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One of our senior engineers recently disappeared. He left the office on Friday and didn't come back on Monday. We could see his accounts had been deactivated, but there was no official word about what happened. More than a week later HR announced that he had "decided to leave" the company. This announcement was missing the usual, "please join us in thanking him for his contribution.". In fact it was quite terse for someone who had been with us two years and made a significant contribution. We've had no more information from the company about his departure or why he isn't working his notice, which is usually a contractual obligation on both parties in the UK.

When I contacted him through social media to say we were sorry to see him go, he thanked me briefly, but gave no information as to why he'd left. I didn't press him for details as I get the impression he can't or doesn't want to talk about it.

I've been wondering what the causes might be and I can only think of a few possibilities.

Gross misconduct? Sexual harassment, bullying someone, using company servers to mine bitcoins, etc. This might explain the lack of explanation. However, we've known the guy for two years and these seem very unlikely. I'm not saying he's a saint, he says what he thinks, but he's not unkind to people and has some integrity.

Finding another job? Maybe he wanted to take advantage of another opportunity at very short notice, so worked out some deal with the company to leave immediately. Slightly more plausible, but he seemed very enthusiastic about his job and to care about the team he was leading. Leaving without notice leaves them in the lurch with a lot of technical questions which could have been resolved during a three month handover. I don't think he'd do that to them.

Family issues? Perhaps there was some urgent family matter to attend to and the company refused to grant him time to deal with it. Again, I can't see this happening. The company is usually good about this kind of thing and would allow him to return to work once it is resolved.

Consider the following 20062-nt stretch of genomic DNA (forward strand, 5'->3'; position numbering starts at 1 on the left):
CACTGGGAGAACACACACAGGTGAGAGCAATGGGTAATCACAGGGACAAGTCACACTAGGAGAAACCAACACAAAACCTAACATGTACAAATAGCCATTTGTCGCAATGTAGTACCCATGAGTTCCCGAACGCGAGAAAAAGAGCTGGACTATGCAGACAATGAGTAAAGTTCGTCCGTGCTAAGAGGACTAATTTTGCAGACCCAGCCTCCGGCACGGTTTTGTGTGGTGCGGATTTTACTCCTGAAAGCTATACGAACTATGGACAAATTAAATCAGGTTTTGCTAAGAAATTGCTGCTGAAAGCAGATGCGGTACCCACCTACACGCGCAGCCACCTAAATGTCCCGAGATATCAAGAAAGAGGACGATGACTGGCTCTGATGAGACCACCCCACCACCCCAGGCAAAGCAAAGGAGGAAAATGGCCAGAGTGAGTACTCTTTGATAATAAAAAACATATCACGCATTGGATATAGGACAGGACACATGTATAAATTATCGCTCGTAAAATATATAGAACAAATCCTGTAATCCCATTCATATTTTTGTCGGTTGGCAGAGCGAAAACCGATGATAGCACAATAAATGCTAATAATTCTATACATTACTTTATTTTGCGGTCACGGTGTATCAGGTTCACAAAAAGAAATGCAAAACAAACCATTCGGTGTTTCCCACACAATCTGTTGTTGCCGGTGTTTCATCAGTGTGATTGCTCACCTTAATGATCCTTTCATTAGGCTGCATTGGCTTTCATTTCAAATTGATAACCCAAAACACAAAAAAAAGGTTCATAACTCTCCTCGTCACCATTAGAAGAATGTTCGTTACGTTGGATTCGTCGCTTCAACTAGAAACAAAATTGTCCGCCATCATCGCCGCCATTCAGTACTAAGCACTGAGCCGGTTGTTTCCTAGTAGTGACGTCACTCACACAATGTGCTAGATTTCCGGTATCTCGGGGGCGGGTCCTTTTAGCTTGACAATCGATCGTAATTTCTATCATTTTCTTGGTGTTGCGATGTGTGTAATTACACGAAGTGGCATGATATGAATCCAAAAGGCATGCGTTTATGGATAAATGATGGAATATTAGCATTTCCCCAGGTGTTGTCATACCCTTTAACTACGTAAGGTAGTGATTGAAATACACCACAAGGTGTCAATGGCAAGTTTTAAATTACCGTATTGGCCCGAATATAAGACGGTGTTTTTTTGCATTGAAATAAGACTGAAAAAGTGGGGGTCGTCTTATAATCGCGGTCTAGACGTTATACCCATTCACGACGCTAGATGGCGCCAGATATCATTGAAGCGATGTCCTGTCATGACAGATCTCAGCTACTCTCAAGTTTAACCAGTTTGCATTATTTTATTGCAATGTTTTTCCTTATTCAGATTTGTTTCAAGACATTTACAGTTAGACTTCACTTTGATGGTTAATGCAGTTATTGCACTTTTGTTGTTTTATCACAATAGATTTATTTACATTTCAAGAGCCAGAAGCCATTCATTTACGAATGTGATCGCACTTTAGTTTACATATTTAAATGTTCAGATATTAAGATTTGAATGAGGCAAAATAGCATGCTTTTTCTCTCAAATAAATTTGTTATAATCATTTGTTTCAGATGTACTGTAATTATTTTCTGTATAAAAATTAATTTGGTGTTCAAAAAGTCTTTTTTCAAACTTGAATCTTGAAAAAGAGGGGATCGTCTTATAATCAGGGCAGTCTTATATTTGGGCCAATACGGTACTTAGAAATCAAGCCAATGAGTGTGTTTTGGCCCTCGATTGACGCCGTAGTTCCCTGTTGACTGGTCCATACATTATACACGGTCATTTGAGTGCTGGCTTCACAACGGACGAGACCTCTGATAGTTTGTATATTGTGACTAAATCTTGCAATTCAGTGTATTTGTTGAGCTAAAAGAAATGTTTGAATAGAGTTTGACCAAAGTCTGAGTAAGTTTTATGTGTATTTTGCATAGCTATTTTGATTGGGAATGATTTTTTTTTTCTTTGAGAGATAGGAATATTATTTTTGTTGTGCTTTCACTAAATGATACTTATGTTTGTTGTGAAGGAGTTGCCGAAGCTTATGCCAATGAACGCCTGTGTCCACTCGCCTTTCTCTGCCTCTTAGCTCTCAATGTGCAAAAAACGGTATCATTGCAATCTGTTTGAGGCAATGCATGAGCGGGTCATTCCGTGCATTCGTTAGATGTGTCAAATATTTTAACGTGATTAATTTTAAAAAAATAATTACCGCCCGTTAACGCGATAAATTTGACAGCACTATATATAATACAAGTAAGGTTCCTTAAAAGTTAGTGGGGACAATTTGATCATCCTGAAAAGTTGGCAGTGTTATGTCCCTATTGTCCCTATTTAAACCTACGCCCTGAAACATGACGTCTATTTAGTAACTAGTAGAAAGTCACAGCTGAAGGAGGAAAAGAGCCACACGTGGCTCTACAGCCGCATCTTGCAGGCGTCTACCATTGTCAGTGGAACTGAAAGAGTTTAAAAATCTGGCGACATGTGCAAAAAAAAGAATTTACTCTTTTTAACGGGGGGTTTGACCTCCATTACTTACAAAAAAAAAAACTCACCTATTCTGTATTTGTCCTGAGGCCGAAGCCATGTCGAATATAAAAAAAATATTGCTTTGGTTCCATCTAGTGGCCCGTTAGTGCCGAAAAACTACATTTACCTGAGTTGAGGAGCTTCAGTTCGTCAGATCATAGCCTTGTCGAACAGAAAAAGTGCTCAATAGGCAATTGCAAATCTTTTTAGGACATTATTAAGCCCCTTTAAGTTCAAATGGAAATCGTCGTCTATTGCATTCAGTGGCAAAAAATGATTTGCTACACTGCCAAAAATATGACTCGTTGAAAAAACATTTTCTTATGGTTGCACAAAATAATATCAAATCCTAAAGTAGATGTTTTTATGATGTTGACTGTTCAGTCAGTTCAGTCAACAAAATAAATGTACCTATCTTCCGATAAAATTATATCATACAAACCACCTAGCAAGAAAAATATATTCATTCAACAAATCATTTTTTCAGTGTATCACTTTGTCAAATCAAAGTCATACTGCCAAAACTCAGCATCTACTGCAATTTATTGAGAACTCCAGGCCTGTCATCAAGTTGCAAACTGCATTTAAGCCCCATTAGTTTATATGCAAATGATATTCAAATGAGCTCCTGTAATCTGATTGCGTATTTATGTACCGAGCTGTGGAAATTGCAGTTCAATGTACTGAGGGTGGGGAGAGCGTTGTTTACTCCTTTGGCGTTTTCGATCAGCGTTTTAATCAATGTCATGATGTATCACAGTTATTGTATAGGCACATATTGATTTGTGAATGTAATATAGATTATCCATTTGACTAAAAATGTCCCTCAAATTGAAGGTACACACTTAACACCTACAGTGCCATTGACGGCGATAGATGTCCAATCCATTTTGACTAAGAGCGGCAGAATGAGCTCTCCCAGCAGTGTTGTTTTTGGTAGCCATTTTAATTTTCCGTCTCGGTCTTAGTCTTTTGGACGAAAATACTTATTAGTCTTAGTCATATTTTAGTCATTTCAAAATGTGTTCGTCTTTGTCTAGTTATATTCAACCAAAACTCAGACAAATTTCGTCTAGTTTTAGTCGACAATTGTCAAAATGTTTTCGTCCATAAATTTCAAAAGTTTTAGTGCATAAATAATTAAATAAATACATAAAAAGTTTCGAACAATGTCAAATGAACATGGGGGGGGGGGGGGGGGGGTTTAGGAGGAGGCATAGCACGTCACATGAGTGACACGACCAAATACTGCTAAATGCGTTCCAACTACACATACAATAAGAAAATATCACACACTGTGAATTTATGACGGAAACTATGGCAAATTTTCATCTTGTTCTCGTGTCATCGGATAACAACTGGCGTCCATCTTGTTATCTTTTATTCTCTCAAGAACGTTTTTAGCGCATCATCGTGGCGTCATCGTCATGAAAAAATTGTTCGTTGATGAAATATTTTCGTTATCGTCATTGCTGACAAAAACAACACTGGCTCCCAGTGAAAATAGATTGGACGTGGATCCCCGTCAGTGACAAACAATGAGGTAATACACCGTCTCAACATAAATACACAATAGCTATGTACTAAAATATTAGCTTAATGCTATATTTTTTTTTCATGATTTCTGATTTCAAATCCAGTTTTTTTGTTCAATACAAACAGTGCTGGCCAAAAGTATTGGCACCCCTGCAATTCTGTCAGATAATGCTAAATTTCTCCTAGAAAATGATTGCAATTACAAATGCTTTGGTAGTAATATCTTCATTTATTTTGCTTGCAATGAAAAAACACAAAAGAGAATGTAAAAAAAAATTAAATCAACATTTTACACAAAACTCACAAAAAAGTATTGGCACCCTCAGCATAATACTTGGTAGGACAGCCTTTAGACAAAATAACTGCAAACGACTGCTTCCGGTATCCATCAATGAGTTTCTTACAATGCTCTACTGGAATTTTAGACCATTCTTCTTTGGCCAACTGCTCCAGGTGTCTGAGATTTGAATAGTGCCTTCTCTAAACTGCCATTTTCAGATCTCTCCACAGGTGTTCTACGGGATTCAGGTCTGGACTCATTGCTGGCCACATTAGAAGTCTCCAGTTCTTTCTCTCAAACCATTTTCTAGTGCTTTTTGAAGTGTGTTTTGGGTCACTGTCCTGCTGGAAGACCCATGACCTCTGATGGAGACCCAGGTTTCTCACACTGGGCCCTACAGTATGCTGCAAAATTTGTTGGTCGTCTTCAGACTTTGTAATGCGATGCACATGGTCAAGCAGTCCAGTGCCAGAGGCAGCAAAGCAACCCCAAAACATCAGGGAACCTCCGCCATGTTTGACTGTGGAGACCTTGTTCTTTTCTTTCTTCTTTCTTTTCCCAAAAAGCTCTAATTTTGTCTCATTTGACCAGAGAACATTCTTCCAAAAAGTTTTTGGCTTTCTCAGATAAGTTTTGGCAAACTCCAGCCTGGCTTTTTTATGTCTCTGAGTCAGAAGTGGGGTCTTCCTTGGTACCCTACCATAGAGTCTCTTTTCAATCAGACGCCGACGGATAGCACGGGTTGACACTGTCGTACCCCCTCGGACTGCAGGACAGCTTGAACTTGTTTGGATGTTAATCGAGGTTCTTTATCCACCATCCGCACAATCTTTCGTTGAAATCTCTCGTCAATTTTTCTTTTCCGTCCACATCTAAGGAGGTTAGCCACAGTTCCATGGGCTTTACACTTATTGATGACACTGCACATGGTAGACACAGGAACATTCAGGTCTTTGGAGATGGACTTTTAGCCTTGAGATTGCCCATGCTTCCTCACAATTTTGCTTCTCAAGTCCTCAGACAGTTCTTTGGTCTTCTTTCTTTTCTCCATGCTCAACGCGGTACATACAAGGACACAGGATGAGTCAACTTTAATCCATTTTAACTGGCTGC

Professional disagreement? What I can say about my former colleague is that he speaks his mind. He is always the first to voice concerns over our technical direction, as well as working to find solutions. I think he speaks up because he cares about doing things right, which is supposed to be one of our company's values. Perhaps one such concern was seen as too negative (something the company seems to be quite uptight about) or he got into an unsolvable argument with the recently-appointed CTO. Surely a technical disagreement should not be grounds for instant dismissal or forced gardening leave, paid on the condition of his silence? Perhaps there are ways and means to get rid of someone who is critical of management. What could be so important to be worth losing a senior engineer over?

If that is what happened, it seems like a really bad idea to get rid of a valuable and respected member of the team when we are trying desperately to recruit more engineers. It has created a very uneasy and suspicious atmosphere and put at risk our hopes of delivering an ambitious project in the next year. We have fewer than 80 employees and are trying to expand.

Is this the usual or best way such departures are handled?

I like this company, but I'm very unhappy that people can mysteriously disappear like this. I have been giving anonymous feedback through our employee engagement program, but is there anything else I can do to improve the situation or help my erstwhile colleague?

closed as unclear what you're asking by Chris E, gnat, Richard Says Reinstate Monica, JasonJ, Mister Positive Apr 12 '17 at 0:31

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  • Everyone who has tried has received brief answers with no real information. – FallenInn Apr 11 '17 at 18:33
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Yes, there is something you can do.

Ignore it.

It's not your job, and none of your business. It would appear that your coworker and employer parted company on less-than-ideal terms.

If either side needed your involvement, they would have asked you by now.